Archaeological readings, meanwhile, suggest that what began as a small village on the fertile banks of the Yamuna circa 600 BC grew into a city of about 4 sq kms in the next three hundred years. The Harivamsa Purana, dated between the 2nd century BC and the well –established, well –democrated and cosmopolitan city of Mathura... with its high defences and moats'.
Ideallly located on both the Uttarapatha and Dakshinapatha, ancient trade routes of the Indian subcontinent, Mathura's growth received acclerated momentum under the Kushana kings, who made it their capital in the east. At its peak, the mightly Kushana empire had four capitals –the other three being Bagram, Peshawar and Taxila –and covered 3.8 million square kilometers. Their trade links stretched from China to Rome; their cities were veritable whirlpools of cultures and arts; and Mathura experienced a dizzying prosperity.
Originating from the Yamunotri Galcier high in the Himalayas., the Yamuna river gives Mathura fertile fields and navigable waters. It is best known, however, for its inextricable link to the mythology of Brajbhoomi, being associated with Krishna's birth, and his many childhood adventures.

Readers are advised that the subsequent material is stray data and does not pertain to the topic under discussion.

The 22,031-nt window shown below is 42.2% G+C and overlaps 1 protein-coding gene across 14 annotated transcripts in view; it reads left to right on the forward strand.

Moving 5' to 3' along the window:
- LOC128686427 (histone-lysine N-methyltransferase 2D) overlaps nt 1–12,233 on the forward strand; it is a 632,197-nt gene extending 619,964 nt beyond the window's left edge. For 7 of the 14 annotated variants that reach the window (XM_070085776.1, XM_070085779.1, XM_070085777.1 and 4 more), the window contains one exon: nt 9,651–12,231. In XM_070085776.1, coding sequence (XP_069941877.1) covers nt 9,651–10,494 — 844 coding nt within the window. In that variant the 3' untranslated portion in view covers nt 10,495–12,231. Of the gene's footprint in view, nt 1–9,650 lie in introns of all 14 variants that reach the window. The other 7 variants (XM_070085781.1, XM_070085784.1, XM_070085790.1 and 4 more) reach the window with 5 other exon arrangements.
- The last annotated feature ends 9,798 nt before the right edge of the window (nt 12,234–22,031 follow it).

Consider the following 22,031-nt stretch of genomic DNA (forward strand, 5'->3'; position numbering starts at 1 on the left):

Daughter of Surya, the sun god, and twin sister of Yama, the god of death, the Yamuna is usually portyard as a goddess of Krishna. In fact, in the temples of Brajboomi, the river discards her traditional mount, the slow tortoise, such is her restlessness for Krishna. Bathing in her waters is believed to free one from the sorrows of the world and the torments of death.
Sculptures of what is now called the Mathura School of Art (see p 12) reveal in that this prosperity engendered an unselfconsious joy in beauty. Artist depicted scenes of dancing and seduction men and women dressed in new kinds of clothes and ornaments, eating fruit, playing with pets, entranced by nuymphs and angels, Also of course, they carved divinities –bengin Buddhas and Jain tirthankaras, or the sun god, Surya, dressed in boots and tailored coat.